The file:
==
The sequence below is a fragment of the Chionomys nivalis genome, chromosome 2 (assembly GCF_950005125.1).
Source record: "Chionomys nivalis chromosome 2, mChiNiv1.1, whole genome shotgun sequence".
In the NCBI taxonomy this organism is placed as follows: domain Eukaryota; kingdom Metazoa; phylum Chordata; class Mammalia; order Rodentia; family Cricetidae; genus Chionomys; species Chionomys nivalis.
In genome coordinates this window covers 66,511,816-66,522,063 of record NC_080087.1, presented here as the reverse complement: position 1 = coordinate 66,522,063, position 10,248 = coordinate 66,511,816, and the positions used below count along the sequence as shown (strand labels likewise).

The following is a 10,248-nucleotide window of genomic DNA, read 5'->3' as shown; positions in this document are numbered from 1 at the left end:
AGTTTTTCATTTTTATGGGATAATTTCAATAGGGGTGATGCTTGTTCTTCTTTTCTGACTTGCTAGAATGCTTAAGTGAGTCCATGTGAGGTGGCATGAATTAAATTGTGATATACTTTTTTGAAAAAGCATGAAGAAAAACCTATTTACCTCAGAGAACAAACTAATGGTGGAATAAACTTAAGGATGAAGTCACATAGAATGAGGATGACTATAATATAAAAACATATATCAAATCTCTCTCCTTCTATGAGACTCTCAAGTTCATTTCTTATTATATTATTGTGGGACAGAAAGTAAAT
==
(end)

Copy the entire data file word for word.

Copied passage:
The sequence below is a fragment of the Chionomys nivalis genome, chromosome 2 (assembly GCF_950005125.1).
Source record: "Chionomys nivalis chromosome 2, mChiNiv1.1, whole genome shotgun sequence".
In the NCBI taxonomy this organism is placed as follows: domain Eukaryota; kingdom Metazoa; phylum Chordata; class Mammalia; order Rodentia; family Cricetidae; genus Chionomys; species Chionomys nivalis.
In genome coordinates this window covers 66,511,816-66,522,063 of record NC_080087.1, presented here as the reverse complement: position 1 = coordinate 66,522,063, position 10,248 = coordinate 66,511,816, and the positions used below count along the sequence as shown (strand labels likewise).

The following is a 10,248-nucleotide window of genomic DNA, read 5'->3' as shown; positions in this document are numbered from 1 at the left end:
AGTTTTTCATTTTTATGGGATAATTTCAATAGGGGTGATGCTTGTTCTTCTTTTCTGACTTGCTAGAATGCTTAAGTGAGTCCATGTGAGGTGGCATGAATTAAATTGTGATATACTTTTTTGAAAAAGCATGAAGAAAAACCTATTTACCTCAGAGAACAAACTAATGGTGGAATAAACTTAAGGATGAAGTCACATAGAATGAGGATGACTATAATATAAAAACATATATCAAATCTCTCTCCTTCTATGAGACTCTCAAGTTCATTTCTTATTATATTATTGTGGGACAGAAAGTAAAT